Car, stroller, juice: Babies understand when words are related

The meaning behind infants’ screeches, squeals and wails may frustrate and confound sleep-deprived new parents. But at an age when babies cannot yet speak to us in words, they are already avid students of language.

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Spacing out after staying up late? Here’s why

Ever sleep poorly and then walk out of the house without your keys? Or space out while driving to work and nearly hit a stalled car? A new study led by UCLA’s Dr. Itzhak Fried is the first to reveal how sleep deprivation disrupts brain cells’ ability to communicate with each other.

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Brain activity is inherited, may inform treatment for ADHD, autism

Every person has a distinct pattern of functional brain connectivity known as a connectotype, or brain fingerprint. A new study conducted at OHSU in Portland, Oregon, concludes that while individually unique, each connectotype demonstrates both familial and heritable relationships.

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Researcher sheds new light on how brain operates like GPS

Every time you walk out of a building, you immediately see where you’re at and then step toward a destination. Whether you turn left, right or go straight ahead, you don’t even think about it. Simple, right?

Not exactly. The brain performs a complex calculation that works a lot like the Global Positioning System.

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How should we handle boys who can’t read?

Many people know that girls, on average, are worse at math than boys. But the gender difference is three times greater when it comes to reading. According to international studies, this is where boys struggle.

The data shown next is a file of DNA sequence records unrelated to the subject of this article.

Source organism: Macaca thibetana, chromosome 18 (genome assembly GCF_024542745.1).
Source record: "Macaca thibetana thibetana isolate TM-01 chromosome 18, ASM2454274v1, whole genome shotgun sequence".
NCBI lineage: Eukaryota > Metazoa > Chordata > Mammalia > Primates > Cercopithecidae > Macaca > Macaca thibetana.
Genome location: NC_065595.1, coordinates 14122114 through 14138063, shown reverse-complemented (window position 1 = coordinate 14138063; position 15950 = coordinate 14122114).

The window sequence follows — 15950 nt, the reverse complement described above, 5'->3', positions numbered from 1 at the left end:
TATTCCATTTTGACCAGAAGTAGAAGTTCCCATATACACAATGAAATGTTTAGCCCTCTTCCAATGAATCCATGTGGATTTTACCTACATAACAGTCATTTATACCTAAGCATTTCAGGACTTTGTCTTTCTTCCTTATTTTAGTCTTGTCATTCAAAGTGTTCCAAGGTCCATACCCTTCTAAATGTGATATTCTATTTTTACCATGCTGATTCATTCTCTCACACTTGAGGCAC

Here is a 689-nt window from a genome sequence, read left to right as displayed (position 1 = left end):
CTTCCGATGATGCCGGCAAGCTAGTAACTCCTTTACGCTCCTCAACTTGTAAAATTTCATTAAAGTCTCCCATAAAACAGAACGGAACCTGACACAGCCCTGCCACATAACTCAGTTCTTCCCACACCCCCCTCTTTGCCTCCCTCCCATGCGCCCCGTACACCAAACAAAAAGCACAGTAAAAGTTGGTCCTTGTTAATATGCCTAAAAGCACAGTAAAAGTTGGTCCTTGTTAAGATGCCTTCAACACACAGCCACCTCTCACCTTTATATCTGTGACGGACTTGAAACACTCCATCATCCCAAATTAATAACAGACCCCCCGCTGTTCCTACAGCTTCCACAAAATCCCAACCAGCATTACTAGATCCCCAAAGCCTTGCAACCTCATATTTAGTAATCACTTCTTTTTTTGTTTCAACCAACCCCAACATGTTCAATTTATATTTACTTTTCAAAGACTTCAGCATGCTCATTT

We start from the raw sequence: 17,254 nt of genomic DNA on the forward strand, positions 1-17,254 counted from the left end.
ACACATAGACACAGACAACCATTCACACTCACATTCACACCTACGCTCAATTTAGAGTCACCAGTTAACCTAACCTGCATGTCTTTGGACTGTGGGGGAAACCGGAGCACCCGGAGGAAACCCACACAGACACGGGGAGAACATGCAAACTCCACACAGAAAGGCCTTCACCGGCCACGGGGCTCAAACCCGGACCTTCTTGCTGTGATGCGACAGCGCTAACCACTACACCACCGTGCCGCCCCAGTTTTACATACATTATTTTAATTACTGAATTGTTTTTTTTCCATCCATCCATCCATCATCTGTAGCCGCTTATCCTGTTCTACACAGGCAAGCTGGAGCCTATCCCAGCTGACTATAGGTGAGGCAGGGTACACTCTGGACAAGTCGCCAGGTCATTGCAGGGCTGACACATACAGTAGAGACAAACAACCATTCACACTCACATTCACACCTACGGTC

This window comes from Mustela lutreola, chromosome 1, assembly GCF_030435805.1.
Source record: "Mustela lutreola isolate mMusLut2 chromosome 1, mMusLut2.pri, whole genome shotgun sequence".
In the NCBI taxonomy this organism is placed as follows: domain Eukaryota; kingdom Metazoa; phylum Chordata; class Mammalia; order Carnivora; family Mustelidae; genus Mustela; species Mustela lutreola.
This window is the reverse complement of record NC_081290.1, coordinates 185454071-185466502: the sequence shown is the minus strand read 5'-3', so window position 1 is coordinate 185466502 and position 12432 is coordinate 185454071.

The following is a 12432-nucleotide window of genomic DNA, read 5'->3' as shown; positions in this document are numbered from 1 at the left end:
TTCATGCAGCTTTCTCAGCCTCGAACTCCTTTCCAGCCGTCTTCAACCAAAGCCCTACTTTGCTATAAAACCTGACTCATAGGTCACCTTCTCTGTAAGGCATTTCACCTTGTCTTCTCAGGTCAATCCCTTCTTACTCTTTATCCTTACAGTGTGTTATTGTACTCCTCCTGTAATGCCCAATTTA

Why? And what can be done about it? For starters, children who struggle most with learning to read could be identified earlier than is currently done. And now, researchers are finding new ways to do this. Continue reading “How should we handle boys who can’t read?”

Graphic Novels: Can Comics Make Your Kid Smarter?

Researchers found that graphic novels help children understand not only what they are reading in class, but also teach reading comprehension strategies students can use in other types of reading and writing.

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Building Brain Habits: Learning from Mistakes

This is the second post in a new series by our founder, Nancy Rowe. Read the first post here.

Katie was well-behaved in class but struggling when it came to school work. At 7 years old, she was unable to complete assignments accurately and on time and had a hard time learning and remembering concepts. Her first grade teacher was unable to motivate Katie and advised her parents to seek additional support. What was the source of Katie’s struggle? What does it take to motivate and engage a student like Katie? Continue reading “Building Brain Habits: Learning from Mistakes”